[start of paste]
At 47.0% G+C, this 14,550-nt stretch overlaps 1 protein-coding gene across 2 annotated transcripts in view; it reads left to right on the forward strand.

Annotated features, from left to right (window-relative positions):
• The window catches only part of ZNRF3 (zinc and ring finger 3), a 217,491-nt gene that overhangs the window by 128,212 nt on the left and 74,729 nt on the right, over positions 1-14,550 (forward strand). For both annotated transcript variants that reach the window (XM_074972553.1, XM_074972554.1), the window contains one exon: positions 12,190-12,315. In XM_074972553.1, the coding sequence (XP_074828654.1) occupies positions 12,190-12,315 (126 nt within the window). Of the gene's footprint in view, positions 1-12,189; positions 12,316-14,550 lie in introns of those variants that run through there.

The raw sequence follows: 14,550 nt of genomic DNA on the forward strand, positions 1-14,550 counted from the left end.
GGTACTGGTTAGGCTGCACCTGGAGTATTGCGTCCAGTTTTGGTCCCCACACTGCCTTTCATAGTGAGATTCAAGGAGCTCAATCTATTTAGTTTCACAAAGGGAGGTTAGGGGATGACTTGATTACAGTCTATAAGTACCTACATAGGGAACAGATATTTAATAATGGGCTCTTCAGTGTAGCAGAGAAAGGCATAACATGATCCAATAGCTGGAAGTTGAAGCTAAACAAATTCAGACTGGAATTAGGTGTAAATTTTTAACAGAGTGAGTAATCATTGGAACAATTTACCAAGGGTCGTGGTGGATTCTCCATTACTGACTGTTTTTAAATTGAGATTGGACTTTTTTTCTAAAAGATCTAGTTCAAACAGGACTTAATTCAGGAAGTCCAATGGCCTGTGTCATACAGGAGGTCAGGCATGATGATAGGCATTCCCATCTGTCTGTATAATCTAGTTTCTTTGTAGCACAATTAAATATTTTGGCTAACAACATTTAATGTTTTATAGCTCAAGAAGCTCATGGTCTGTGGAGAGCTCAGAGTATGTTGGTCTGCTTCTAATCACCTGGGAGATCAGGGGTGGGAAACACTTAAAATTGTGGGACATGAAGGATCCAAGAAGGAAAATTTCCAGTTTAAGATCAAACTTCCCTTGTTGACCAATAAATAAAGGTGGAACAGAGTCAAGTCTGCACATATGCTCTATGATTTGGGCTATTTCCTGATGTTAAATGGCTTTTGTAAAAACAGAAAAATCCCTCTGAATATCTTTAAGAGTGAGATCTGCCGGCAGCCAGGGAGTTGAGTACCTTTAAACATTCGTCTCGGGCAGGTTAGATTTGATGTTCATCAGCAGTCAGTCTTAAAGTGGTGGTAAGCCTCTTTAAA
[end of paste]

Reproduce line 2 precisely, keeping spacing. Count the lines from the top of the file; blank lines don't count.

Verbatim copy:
Annotated features, from left to right (window-relative positions):